If you are marathoning the original continuity, you can skip this film. It doesn’t fit into the story at all and watching 1, 3, 4, and 5 is an enjoyable horror experience that creates one complete story. However, 2 is definitely one of the more interesting installments to the franchise. Mark Patton plays a new protagonist for the series: Jesse Walsh. He is coded as bisexual, and while that makes me cringe a little because the film can be read as him being crazy and only saved because of his straight girlfriend, there is another reading that is really interesting and subversive. Jesse being coded as bi and facing oppression and repression because of this, makes him a target for Freddie (who feeds on fear after all). The film places the onus of harm and damage on society rather than on the individual, and that is a really subversive idea for a slasher film.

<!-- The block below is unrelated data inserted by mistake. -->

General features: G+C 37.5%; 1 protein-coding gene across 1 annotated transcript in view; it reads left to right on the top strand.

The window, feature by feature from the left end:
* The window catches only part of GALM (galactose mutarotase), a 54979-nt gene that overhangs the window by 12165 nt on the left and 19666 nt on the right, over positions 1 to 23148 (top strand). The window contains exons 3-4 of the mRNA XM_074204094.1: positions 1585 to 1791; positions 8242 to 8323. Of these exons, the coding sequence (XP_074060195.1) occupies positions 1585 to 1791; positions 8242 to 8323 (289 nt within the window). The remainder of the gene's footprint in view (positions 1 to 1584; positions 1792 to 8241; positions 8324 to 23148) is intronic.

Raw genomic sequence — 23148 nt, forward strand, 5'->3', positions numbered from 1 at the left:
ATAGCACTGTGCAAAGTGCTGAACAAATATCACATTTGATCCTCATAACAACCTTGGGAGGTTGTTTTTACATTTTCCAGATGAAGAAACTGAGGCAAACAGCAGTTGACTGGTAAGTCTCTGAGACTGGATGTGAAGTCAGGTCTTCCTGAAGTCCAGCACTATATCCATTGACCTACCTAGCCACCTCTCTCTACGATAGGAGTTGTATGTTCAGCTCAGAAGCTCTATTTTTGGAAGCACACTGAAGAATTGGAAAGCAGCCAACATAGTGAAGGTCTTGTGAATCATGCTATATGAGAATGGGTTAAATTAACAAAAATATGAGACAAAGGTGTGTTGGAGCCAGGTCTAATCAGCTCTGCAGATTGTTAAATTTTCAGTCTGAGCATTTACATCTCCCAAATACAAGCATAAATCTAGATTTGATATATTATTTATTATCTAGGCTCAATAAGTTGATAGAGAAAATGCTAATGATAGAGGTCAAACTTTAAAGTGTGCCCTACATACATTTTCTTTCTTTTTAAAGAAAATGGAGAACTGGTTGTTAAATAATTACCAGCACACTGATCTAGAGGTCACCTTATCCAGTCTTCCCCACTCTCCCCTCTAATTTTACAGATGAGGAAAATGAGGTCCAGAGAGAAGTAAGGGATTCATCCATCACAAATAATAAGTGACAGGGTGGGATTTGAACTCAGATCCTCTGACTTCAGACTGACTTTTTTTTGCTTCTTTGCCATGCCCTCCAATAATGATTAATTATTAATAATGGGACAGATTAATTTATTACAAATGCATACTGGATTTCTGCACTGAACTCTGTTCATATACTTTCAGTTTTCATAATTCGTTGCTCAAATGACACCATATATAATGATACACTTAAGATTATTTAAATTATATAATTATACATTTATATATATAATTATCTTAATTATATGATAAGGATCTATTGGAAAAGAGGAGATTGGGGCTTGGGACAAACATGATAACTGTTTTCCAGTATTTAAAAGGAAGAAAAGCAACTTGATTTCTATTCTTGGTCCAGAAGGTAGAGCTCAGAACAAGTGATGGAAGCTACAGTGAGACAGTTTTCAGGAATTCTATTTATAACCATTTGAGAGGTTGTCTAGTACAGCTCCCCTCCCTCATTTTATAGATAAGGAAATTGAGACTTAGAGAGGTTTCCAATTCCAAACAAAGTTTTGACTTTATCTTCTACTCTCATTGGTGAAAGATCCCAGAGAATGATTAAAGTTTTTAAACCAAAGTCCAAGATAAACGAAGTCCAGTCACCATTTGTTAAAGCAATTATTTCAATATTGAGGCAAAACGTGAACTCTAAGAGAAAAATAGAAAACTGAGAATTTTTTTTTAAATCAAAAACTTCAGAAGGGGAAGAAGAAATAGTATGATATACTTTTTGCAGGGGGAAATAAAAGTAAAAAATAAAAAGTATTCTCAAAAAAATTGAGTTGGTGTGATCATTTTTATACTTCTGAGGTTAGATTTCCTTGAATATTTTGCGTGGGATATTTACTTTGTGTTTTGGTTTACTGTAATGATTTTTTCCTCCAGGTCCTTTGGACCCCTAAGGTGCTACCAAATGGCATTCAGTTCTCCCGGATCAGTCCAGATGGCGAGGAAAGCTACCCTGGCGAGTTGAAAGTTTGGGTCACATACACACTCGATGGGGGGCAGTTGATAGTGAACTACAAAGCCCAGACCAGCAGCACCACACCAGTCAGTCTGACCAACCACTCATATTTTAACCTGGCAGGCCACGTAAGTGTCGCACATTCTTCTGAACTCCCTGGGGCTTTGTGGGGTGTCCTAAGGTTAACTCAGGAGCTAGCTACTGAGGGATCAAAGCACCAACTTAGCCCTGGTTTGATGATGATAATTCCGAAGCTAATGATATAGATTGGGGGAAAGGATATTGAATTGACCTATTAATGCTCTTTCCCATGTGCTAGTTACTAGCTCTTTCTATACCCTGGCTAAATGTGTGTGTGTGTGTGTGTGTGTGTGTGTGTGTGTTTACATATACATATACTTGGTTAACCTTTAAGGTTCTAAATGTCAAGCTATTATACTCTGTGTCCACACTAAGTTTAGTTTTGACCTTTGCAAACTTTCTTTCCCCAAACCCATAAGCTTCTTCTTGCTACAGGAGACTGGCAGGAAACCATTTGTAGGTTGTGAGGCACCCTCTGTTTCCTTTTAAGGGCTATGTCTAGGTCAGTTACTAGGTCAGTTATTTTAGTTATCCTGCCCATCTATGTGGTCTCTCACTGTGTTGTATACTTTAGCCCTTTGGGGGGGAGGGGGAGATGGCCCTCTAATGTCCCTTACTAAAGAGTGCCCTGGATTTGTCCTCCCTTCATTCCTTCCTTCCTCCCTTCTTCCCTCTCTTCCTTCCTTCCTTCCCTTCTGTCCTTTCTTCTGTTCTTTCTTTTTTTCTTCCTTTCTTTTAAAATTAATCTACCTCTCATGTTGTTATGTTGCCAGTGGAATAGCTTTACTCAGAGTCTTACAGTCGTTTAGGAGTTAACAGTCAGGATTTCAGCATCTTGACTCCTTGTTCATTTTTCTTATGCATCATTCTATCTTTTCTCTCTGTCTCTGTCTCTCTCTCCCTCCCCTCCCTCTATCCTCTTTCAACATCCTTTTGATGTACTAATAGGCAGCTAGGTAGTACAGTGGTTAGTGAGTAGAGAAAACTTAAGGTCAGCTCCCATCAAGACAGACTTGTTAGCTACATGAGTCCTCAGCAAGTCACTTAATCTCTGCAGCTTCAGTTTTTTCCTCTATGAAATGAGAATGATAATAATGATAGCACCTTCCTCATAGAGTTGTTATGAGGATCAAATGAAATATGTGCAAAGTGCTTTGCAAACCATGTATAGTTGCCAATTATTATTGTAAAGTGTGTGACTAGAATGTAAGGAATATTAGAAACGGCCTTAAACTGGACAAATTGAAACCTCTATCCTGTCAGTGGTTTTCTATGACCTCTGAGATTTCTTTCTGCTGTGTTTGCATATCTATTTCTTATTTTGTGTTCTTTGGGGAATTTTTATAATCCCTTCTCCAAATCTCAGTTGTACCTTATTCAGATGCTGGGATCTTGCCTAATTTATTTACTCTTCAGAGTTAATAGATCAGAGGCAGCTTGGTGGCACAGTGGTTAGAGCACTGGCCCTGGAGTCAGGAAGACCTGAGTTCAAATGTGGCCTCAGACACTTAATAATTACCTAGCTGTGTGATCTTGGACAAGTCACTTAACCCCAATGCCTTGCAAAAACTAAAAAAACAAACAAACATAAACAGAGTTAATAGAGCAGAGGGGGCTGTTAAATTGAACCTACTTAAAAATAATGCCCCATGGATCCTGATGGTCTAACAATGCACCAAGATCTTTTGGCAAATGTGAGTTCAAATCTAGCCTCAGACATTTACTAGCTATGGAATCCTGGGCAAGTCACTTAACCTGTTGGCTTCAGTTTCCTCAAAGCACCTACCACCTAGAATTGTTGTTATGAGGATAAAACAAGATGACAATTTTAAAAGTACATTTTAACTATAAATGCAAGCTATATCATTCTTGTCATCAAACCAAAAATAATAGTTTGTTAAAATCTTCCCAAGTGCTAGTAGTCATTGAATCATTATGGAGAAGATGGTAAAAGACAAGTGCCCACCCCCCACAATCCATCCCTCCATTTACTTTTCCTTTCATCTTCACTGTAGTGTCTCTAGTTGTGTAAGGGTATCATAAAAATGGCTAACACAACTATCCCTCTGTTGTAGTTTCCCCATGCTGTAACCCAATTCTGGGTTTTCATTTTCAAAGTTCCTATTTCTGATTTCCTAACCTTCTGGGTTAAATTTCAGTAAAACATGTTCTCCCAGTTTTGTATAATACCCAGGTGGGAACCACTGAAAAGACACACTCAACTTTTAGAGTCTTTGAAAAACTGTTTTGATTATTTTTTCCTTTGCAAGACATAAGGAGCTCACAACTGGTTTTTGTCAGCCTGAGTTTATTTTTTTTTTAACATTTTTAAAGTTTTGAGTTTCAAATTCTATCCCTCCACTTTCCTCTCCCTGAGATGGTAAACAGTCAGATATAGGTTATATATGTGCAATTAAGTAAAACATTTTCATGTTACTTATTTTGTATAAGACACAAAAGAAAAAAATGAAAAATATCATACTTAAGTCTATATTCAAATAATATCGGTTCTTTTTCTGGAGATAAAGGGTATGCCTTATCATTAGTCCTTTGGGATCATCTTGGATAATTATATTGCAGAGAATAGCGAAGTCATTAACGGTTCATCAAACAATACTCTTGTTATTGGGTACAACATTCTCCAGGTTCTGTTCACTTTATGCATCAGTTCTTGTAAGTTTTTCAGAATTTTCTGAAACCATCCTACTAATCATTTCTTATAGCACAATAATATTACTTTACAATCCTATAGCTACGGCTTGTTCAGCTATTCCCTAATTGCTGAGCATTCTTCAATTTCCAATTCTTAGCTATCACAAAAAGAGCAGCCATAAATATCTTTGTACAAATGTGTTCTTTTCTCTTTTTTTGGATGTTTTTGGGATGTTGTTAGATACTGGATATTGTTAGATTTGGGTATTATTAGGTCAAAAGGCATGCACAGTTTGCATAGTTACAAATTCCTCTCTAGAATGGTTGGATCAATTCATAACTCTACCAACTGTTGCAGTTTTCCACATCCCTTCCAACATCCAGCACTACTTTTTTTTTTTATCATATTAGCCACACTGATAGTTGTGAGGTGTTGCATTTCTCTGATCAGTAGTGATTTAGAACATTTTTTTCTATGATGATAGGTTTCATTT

4. A Nightmare on Elm Street 5: The Dream Child (1989) dir. Stephen Hopkins
Where Freddy’s Dead delved into Kruger’s past in a really disturbing way, The Dream Child revitalizes the premise of the series through its exploration of the Kruger character. Kruger gets into the world through dreams, so what happens when his typical target is awake but he still gets out? He’s using Alice’s baby of course! Sure it’s a little contrived, but in the wider context of the series and Kruger’s methods, it makes some demented sense. Then they re-visit Freddy’s birth from the third film drawing a parallel between Alice’s dream child and Amanda Kruger’s nightmare child. The film is visually interesting and offers a revitalization that was needed but also fit the overarching story.
3. A Nightmare on Elm Street (1984) dir. Wes Craven
The original and it only places 3rd? Yes and there are a number of reasons why. Firstly the positive: look at the difference between Tina’s death in this film and her replacement’s death in the 2010 remake; visually similar but radically different in tone.